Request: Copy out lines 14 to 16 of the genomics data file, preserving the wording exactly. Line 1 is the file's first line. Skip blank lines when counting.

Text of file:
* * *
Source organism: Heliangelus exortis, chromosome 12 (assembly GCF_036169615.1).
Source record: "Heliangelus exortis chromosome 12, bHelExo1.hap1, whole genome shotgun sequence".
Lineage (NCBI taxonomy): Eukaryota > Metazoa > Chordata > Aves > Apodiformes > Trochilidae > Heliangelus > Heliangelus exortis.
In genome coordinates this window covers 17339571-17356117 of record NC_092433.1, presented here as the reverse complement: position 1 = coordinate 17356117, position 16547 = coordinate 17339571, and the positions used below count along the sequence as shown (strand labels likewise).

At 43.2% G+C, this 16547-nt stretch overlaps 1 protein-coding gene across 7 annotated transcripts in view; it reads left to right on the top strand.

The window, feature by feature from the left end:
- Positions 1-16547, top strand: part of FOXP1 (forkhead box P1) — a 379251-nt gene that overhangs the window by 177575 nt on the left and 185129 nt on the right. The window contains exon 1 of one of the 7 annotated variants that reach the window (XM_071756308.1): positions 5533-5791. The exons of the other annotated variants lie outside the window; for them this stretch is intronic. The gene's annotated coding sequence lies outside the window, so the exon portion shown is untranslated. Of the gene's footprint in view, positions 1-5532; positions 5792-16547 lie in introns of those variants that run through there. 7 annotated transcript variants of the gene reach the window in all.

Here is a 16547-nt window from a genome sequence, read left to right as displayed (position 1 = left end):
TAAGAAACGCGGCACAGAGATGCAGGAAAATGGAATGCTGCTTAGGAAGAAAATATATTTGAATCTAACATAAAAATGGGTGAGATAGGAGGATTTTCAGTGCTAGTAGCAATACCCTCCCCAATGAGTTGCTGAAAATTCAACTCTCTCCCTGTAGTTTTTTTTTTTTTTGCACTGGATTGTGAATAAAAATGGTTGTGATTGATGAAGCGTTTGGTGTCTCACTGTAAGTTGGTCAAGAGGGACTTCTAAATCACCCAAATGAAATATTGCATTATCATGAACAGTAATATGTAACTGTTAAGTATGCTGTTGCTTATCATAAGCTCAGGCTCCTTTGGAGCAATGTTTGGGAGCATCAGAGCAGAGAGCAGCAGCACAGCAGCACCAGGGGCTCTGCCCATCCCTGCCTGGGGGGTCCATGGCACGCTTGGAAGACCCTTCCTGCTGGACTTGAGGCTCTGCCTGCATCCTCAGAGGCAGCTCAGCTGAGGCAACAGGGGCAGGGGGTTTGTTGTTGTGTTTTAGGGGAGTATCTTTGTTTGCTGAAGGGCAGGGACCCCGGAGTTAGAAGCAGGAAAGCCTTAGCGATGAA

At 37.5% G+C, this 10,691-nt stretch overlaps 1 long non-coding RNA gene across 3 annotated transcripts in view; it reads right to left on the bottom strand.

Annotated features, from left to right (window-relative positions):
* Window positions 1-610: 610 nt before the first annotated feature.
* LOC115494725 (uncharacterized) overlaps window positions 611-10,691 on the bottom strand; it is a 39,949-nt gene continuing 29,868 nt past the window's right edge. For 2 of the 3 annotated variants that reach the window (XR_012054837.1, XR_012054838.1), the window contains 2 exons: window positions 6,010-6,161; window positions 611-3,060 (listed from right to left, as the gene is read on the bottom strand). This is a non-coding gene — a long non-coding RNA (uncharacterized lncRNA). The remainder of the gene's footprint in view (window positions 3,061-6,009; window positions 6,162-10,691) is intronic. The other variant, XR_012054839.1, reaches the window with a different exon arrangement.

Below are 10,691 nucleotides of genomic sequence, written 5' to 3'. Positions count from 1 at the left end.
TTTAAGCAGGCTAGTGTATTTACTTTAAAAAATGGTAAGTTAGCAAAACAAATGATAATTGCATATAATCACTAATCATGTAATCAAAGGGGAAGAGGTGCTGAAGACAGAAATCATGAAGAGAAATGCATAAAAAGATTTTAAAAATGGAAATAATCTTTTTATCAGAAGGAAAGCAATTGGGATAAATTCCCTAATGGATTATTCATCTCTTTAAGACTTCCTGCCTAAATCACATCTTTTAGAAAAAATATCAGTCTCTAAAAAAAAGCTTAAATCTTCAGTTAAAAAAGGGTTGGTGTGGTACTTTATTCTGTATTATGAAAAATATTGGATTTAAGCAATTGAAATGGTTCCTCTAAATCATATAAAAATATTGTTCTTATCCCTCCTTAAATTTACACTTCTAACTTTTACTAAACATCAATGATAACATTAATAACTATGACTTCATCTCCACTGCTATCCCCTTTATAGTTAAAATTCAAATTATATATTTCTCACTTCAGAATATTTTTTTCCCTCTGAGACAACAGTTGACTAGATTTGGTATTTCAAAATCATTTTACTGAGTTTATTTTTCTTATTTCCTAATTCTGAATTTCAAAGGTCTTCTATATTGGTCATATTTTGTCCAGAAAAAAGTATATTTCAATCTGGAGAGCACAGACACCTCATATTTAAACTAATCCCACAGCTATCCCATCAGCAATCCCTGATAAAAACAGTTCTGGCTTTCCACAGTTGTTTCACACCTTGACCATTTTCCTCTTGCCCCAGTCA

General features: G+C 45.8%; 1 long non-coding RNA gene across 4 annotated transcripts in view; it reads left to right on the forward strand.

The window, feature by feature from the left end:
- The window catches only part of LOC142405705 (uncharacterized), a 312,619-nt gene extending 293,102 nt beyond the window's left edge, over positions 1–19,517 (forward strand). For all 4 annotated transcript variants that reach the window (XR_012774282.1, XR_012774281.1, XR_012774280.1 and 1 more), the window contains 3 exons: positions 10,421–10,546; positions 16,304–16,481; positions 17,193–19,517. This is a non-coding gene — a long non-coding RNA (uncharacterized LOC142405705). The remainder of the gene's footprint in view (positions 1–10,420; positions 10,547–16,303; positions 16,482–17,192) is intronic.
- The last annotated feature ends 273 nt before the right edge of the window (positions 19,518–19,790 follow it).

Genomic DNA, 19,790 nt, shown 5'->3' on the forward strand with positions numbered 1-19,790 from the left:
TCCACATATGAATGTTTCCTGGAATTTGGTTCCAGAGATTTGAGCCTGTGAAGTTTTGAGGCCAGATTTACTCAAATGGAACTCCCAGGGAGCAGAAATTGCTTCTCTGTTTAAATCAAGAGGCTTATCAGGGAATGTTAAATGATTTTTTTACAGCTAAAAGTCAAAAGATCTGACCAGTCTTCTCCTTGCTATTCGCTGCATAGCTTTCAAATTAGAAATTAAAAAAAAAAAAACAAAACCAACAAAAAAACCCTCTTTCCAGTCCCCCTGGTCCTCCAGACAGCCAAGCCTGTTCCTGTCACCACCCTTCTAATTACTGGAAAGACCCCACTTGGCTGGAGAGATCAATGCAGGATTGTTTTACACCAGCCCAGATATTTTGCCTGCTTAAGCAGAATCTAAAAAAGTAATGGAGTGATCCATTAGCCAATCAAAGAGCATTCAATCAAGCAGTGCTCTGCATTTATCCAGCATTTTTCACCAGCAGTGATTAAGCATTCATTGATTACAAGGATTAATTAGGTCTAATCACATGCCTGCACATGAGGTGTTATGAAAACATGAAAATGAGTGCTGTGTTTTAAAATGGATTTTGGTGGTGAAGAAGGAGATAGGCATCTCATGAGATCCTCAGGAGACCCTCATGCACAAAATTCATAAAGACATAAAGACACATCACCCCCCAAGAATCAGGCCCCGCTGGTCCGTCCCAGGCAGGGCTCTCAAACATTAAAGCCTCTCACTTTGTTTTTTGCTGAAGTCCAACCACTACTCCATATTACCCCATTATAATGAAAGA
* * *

Below are 10,691 nucleotides of genomic sequence, written 5' to 3'. Positions count from 1 at the left end.
TTTAAGCAGGCTAGTGTATTTACTTTAAAAAATGGTAAGTTAGCAAAACAAATGATAATTGCATATAATCACTAATCATGTAATCAAAGGGGAAGAGGTGCTGAAGACAGAAATCATGAAGAGAAATGCATAAAAAGATTTTAAAAATGGAAATAATCTTTTTATCAGAAGGAAAGCAATTGGGATAAATTCCCTAATGGATTATTCATCTCTTTAAGACTTCCTGCCTAAATCACATCTTTTAGAAAAAATATCAGTCTCTAAAAAAAAGCTTAAATCTTCAGTTAAAAAAGGGTTGGTGTGGTACTTTATTCTGTATTATGAAAAATATTGGATTTAAGCAATTGAAATGGTTCCTCTAAATCATATAAAAATATTGTTCTTATCCCTCCTTAAATTTACACTTCTAACTTTTACTAAACATCAATGATAACATTAATAACTATGACTTCATCTCCACTGCTATCCCCTTTATAGTTAAAATTCAAATTATATATTTCTCACTTCAGAATATTTTTTTCCCTCTGAGACAACAGTTGACTAGATTTGGTATTTCAAAATCATTTTACTGAGTTTATTTTTCTTATTTCCTAATTCTGAATTTCAAAGGTCTTCTATATTGGTCATATTTTGTCCAGAAAAAAGTATATTTCAATCTGGAGAGCACAGACACCTCATATTTAAACTAATCCCACAGCTATCCCATCAGCAATCCCTGATAAAAACAGTTCTGGCTTTCCACAGTTGTTTCACACCTTGACCATTTTCCTCTTGCCCCAGTCA

General features: G+C 45.8%; 1 long non-coding RNA gene across 4 annotated transcripts in view; it reads left to right on the forward strand.